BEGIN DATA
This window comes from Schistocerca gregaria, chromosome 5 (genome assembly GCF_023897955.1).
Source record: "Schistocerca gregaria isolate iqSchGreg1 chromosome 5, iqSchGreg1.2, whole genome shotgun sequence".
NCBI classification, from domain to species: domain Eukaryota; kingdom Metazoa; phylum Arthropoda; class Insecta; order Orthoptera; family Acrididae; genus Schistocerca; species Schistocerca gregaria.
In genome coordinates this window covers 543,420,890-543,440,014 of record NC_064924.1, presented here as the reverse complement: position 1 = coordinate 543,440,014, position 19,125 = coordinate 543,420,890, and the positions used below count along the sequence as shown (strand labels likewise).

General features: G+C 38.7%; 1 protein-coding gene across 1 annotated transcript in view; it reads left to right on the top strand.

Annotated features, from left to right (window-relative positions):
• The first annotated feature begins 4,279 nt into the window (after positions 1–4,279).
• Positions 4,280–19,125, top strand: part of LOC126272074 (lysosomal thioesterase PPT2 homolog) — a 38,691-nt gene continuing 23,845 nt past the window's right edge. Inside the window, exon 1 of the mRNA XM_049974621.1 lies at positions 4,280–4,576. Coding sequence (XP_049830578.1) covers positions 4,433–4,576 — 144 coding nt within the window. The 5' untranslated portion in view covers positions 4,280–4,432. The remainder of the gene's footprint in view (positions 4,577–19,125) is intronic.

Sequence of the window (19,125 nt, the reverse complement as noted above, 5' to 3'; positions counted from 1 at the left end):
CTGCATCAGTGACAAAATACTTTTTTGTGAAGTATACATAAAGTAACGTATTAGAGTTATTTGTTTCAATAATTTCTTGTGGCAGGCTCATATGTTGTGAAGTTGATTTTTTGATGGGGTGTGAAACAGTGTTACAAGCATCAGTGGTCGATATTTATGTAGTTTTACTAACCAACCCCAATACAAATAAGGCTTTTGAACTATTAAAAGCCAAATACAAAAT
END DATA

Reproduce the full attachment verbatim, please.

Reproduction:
This window comes from Schistocerca gregaria, chromosome 5 (genome assembly GCF_023897955.1).
Source record: "Schistocerca gregaria isolate iqSchGreg1 chromosome 5, iqSchGreg1.2, whole genome shotgun sequence".
NCBI classification, from domain to species: domain Eukaryota; kingdom Metazoa; phylum Arthropoda; class Insecta; order Orthoptera; family Acrididae; genus Schistocerca; species Schistocerca gregaria.
In genome coordinates this window covers 543,420,890-543,440,014 of record NC_064924.1, presented here as the reverse complement: position 1 = coordinate 543,440,014, position 19,125 = coordinate 543,420,890, and the positions used below count along the sequence as shown (strand labels likewise).

General features: G+C 38.7%; 1 protein-coding gene across 1 annotated transcript in view; it reads left to right on the top strand.

Annotated features, from left to right (window-relative positions):
• The first annotated feature begins 4,279 nt into the window (after positions 1–4,279).
• Positions 4,280–19,125, top strand: part of LOC126272074 (lysosomal thioesterase PPT2 homolog) — a 38,691-nt gene continuing 23,845 nt past the window's right edge. Inside the window, exon 1 of the mRNA XM_049974621.1 lies at positions 4,280–4,576. Coding sequence (XP_049830578.1) covers positions 4,433–4,576 — 144 coding nt within the window. The 5' untranslated portion in view covers positions 4,280–4,432. The remainder of the gene's footprint in view (positions 4,577–19,125) is intronic.

Sequence of the window (19,125 nt, the reverse complement as noted above, 5' to 3'; positions counted from 1 at the left end):
CTGCATCAGTGACAAAATACTTTTTTGTGAAGTATACATAAAGTAACGTATTAGAGTTATTTGTTTCAATAATTTCTTGTGGCAGGCTCATATGTTGTGAAGTTGATTTTTTGATGGGGTGTGAAACAGTGTTACAAGCATCAGTGGTCGATATTTATGTAGTTTTACTAACCAACCCCAATACAAATAAGGCTTTTGAACTATTAAAAGCCAAATACAAAAT